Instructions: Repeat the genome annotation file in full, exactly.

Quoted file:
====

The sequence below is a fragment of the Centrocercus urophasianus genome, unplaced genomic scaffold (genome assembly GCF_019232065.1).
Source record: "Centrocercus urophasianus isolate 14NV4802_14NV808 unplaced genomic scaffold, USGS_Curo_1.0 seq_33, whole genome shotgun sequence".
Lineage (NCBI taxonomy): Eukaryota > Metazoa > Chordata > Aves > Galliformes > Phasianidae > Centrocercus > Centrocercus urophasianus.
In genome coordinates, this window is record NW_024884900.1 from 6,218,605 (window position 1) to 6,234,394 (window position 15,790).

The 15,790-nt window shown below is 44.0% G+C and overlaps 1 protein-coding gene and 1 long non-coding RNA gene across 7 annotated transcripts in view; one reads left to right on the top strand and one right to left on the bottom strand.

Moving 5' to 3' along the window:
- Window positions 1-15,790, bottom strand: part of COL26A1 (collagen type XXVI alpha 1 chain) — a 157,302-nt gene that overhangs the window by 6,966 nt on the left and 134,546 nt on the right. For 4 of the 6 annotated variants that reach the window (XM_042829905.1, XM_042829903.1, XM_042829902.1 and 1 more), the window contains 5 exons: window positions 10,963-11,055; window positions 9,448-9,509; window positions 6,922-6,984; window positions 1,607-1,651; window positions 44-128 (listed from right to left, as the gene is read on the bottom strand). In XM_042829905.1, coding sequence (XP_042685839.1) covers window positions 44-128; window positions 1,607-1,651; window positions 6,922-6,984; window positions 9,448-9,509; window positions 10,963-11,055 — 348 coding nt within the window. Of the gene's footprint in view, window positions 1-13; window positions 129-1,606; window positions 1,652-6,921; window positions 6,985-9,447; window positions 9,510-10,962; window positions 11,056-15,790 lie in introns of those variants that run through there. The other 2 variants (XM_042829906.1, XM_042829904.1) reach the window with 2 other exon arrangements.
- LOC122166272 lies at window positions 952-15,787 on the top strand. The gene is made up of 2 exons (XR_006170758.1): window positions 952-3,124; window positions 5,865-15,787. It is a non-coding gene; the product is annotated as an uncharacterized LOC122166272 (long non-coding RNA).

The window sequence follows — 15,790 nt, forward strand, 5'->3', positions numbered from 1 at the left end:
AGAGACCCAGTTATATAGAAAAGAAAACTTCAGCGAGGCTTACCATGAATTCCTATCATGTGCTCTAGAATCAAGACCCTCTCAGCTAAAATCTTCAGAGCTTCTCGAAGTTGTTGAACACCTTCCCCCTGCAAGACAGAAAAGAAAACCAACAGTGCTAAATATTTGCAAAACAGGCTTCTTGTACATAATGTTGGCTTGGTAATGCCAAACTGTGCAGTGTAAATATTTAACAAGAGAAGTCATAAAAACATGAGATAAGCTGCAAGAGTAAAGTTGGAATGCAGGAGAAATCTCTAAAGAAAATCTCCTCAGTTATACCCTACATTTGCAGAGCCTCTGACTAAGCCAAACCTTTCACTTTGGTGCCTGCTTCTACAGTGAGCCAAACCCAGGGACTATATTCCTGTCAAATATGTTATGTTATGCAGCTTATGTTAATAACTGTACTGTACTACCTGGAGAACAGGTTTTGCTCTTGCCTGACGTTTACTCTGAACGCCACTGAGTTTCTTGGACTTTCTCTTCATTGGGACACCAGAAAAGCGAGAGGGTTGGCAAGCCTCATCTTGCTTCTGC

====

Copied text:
The sequence below is a fragment of the Centrocercus urophasianus genome, unplaced genomic scaffold (genome assembly GCF_019232065.1).
Source record: "Centrocercus urophasianus isolate 14NV4802_14NV808 unplaced genomic scaffold, USGS_Curo_1.0 seq_33, whole genome shotgun sequence".
Lineage (NCBI taxonomy): Eukaryota > Metazoa > Chordata > Aves > Galliformes > Phasianidae > Centrocercus > Centrocercus urophasianus.
In genome coordinates, this window is record NW_024884900.1 from 6,218,605 (window position 1) to 6,234,394 (window position 15,790).

The 15,790-nt window shown below is 44.0% G+C and overlaps 1 protein-coding gene and 1 long non-coding RNA gene across 7 annotated transcripts in view; one reads left to right on the top strand and one right to left on the bottom strand.

Moving 5' to 3' along the window:
- Window positions 1-15,790, bottom strand: part of COL26A1 (collagen type XXVI alpha 1 chain) — a 157,302-nt gene that overhangs the window by 6,966 nt on the left and 134,546 nt on the right. For 4 of the 6 annotated variants that reach the window (XM_042829905.1, XM_042829903.1, XM_042829902.1 and 1 more), the window contains 5 exons: window positions 10,963-11,055; window positions 9,448-9,509; window positions 6,922-6,984; window positions 1,607-1,651; window positions 44-128 (listed from right to left, as the gene is read on the bottom strand). In XM_042829905.1, coding sequence (XP_042685839.1) covers window positions 44-128; window positions 1,607-1,651; window positions 6,922-6,984; window positions 9,448-9,509; window positions 10,963-11,055 — 348 coding nt within the window. Of the gene's footprint in view, window positions 1-13; window positions 129-1,606; window positions 1,652-6,921; window positions 6,985-9,447; window positions 9,510-10,962; window positions 11,056-15,790 lie in introns of those variants that run through there. The other 2 variants (XM_042829906.1, XM_042829904.1) reach the window with 2 other exon arrangements.
- LOC122166272 lies at window positions 952-15,787 on the top strand. The gene is made up of 2 exons (XR_006170758.1): window positions 952-3,124; window positions 5,865-15,787. It is a non-coding gene; the product is annotated as an uncharacterized LOC122166272 (long non-coding RNA).

The window sequence follows — 15,790 nt, forward strand, 5'->3', positions numbered from 1 at the left end:
AGAGACCCAGTTATATAGAAAAGAAAACTTCAGCGAGGCTTACCATGAATTCCTATCATGTGCTCTAGAATCAAGACCCTCTCAGCTAAAATCTTCAGAGCTTCTCGAAGTTGTTGAACACCTTCCCCCTGCAAGACAGAAAAGAAAACCAACAGTGCTAAATATTTGCAAAACAGGCTTCTTGTACATAATGTTGGCTTGGTAATGCCAAACTGTGCAGTGTAAATATTTAACAAGAGAAGTCATAAAAACATGAGATAAGCTGCAAGAGTAAAGTTGGAATGCAGGAGAAATCTCTAAAGAAAATCTCCTCAGTTATACCCTACATTTGCAGAGCCTCTGACTAAGCCAAACCTTTCACTTTGGTGCCTGCTTCTACAGTGAGCCAAACCCAGGGACTATATTCCTGTCAAATATGTTATGTTATGCAGCTTATGTTAATAACTGTACTGTACTACCTGGAGAACAGGTTTTGCTCTTGCCTGACGTTTACTCTGAACGCCACTGAGTTTCTTGGACTTTCTCTTCATTGGGACACCAGAAAAGCGAGAGGGTTGGCAAGCCTCATCTTGCTTCTGC